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Lebanon and the slow disintegration … When hope becomes a mirage

The British newspaper “The Guardian” published a press report that painted a bleak picture of Lebanon’s future, warning that the country was slowly moving towards disintegration.

She stated that large and growing numbers of Lebanese believe that their long-held dream has gone unheeded, and that the fastest way out of the impasse is to emigrate out of the country whose complexes are breaking out at a faster rate than anywhere else in the world.

According to the British newspaper, there is nothing that reflects Lebanon’s transformation into a failed state more than the massive explosion that occurred in the Beirut port on August 4, which was caused by a shipment of ammonium nitrate estimated at 2750 tons, which has been in place for 6 years in a warehouse without preventive measures. Which led to the killing of 200 people and wounding of thousands of others, and damage to at least 7,000 homes and buildings.

Martin Chulov, the newspaper’s correspondent in the Middle East who prepared the report, believes that the warehouse of bulk goods and shipments at Beirut port has become a “microcosm” of Lebanon’s woes and problems.

The author of the report blames all the political blocs in the country, as each bears part of what happened in them, adding that the destruction that befell Beirut angered the already exhausted people.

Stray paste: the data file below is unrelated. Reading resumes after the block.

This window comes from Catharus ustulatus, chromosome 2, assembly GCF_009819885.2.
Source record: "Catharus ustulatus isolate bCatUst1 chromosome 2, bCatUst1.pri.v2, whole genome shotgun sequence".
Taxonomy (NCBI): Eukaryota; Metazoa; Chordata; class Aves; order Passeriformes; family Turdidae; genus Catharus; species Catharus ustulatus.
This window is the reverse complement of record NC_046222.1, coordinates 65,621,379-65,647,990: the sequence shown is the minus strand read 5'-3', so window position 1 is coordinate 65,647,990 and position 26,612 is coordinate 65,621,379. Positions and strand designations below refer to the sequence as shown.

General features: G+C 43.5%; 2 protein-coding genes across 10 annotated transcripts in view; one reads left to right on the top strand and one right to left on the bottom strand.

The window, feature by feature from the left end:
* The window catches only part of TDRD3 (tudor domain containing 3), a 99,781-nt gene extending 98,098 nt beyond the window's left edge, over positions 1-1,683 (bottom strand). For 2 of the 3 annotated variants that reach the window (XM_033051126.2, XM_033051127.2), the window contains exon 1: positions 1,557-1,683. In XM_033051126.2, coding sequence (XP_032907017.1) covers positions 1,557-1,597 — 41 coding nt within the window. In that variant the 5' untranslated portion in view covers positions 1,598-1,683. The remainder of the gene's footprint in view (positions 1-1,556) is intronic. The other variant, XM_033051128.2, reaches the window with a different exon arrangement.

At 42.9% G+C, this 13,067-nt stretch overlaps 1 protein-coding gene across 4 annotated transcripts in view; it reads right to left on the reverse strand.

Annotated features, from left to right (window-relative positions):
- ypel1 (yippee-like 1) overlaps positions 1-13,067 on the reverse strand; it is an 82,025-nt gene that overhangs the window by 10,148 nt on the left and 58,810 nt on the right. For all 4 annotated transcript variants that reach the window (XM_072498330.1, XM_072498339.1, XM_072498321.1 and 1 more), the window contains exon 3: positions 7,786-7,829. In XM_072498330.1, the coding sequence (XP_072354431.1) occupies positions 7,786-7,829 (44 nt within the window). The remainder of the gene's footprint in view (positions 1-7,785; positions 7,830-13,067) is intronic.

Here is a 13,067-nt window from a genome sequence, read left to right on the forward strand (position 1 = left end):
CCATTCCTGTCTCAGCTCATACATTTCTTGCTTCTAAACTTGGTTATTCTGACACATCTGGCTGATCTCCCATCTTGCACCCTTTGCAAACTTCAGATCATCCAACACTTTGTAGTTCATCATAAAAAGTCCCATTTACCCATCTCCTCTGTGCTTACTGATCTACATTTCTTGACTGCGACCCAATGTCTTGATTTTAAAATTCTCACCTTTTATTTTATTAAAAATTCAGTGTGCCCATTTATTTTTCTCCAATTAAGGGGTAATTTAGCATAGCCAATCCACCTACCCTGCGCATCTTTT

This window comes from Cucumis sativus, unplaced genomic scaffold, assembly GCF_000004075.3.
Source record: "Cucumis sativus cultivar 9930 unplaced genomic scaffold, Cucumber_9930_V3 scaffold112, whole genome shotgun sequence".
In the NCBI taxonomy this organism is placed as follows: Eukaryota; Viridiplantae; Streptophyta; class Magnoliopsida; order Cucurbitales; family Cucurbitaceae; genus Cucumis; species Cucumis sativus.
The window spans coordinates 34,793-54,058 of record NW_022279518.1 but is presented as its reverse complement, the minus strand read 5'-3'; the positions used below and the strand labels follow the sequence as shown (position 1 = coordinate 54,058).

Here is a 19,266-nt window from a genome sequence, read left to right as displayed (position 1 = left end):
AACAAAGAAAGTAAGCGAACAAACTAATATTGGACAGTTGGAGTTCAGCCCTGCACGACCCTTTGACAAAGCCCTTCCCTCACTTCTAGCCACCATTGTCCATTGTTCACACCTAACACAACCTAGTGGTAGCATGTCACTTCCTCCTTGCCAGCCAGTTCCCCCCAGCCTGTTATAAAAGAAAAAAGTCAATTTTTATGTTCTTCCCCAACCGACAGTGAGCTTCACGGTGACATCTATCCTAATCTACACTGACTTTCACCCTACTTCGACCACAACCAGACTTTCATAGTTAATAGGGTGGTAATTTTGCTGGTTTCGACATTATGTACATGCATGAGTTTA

Everyone wants to leave

The report quotes Hussein Termes – a citizen of Marjayoun district in the south who currently lives in the southern suburb of Beirut – as saying that he will leave Lebanon “in the blink of an eye” as soon as he obtains an entry visa to any country in the world.

“All I care about is to be able to provide all my daily necessities, such as food, drink and cigarettes,” added the 36-year-old.

Many people like Lupine are facing a continuous collapse in the value of the Lebanese currency (the pound), rampant inflation of goods, and widespread unemployment, and just subsistence is no longer an option.

Rabih Khairuddin, a musician from the Druze community, says he sees no hope for a change in conditions, “and this was clearly apparent weeks after the explosion. Everyone I know wants to leave.”

According to the British newspaper, the end of the civil war in Lebanon, which lasted from 1975 to 1990, was only the beginning of a series of “catastrophic” events in the country’s modern history.

That war was soon followed by an Israeli occupation and Syrian tutelage over the country, before political assassinations triggered new waves of instability, most notably the killing of then-Prime Minister Rafik Hariri.

The author of the report claims that the assassination of Hariri in 2005 contributed to fueling the instability that followed the incident, which led to Syria’s withdrawal from Lebanon.

Then a new war broke out with Israel in 2006, followed by the popular uprising in Syria in 2011, which resulted in a wave of refugees to Lebanon.

Paralysis and dependence

According to the report, it was hoped that it would herald the emergence of the civil and cross-sectarian nationalism, which spread throughout Lebanon from its northern borders with Syria to its borders with Israel, with a covenant in which the inhabitants of this country can begin, together, to formulate their destinies.